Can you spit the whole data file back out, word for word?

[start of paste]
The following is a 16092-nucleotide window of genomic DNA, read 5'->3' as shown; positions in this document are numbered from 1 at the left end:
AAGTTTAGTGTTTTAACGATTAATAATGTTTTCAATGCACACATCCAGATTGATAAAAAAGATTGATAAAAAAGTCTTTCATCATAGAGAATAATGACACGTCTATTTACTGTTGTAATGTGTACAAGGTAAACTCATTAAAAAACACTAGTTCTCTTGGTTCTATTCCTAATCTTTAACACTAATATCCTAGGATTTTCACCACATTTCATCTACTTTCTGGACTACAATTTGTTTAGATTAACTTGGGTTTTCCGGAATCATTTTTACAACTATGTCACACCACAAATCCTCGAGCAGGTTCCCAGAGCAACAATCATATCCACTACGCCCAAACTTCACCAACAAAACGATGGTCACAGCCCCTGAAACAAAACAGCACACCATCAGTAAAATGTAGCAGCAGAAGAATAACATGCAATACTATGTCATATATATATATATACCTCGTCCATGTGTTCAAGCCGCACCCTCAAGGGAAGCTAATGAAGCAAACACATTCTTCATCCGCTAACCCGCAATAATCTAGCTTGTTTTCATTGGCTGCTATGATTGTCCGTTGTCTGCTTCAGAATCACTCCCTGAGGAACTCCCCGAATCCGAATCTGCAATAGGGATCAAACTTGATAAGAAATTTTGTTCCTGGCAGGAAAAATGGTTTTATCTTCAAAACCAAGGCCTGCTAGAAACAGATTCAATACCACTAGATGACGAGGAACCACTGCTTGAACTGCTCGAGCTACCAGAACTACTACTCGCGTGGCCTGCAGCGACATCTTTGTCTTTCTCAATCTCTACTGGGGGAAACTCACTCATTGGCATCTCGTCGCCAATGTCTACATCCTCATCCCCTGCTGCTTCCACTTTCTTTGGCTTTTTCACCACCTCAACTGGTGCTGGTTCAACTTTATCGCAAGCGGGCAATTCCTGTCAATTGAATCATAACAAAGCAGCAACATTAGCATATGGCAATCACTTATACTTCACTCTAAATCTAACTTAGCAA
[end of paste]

The following is a 16092-nucleotide window of genomic DNA, read 5'->3' as shown; positions in this document are numbered from 1 at the left end:
AAGTTTAGTGTTTTAACGATTAATAATGTTTTCAATGCACACATCCAGATTGATAAAAAAGATTGATAAAAAAGTCTTTCATCATAGAGAATAATGACACGTCTATTTACTGTTGTAATGTGTACAAGGTAAACTCATTAAAAAACACTAGTTCTCTTGGTTCTATTCCTAATCTTTAACACTAATATCCTAGGATTTTCACCACATTTCATCTACTTTCTGGACTACAATTTGTTTAGATTAACTTGGGTTTTCCGGAATCATTTTTACAACTATGTCACACCACAAATCCTCGAGCAGGTTCCCAGAGCAACAATCATATCCACTACGCCCAAACTTCACCAACAAAACGATGGTCACAGCCCCTGAAACAAAACAGCACACCATCAGTAAAATGTAGCAGCAGAAGAATAACATGCAATACTATGTCATATATATATATATACCTCGTCCATGTGTTCAAGCCGCACCCTCAAGGGAAGCTAATGAAGCAAACACATTCTTCATCCGCTAACCCGCAATAATCTAGCTTGTTTTCATTGGCTGCTATGATTGTCCGTTGTCTGCTTCAGAATCACTCCCTGAGGAACTCCCCGAATCCGAATCTGCAATAGGGATCAAACTTGATAAGAAATTTTGTTCCTGGCAGGAAAAATGGTTTTATCTTCAAAACCAAGGCCTGCTAGAAACAGATTCAATACCACTAGATGACGAGGAACCACTGCTTGAACTGCTCGAGCTACCAGAACTACTACTCGCGTGGCCTGCAGCGACATCTTTGTCTTTCTCAATCTCTACTGGGGGAAACTCACTCATTGGCATCTCGTCGCCAATGTCTACATCCTCATCCCCTGCTGCTTCCACTTTCTTTGGCTTTTTCACCACCTCAACTGGTGCTGGTTCAACTTTATCGCAAGCGGGCAATTCCTGTCAATTGAATCATAACAAAGCAGCAACATTAGCATATGGCAATCACTTATACTTCACTCTAAATCTAACTTAGCAA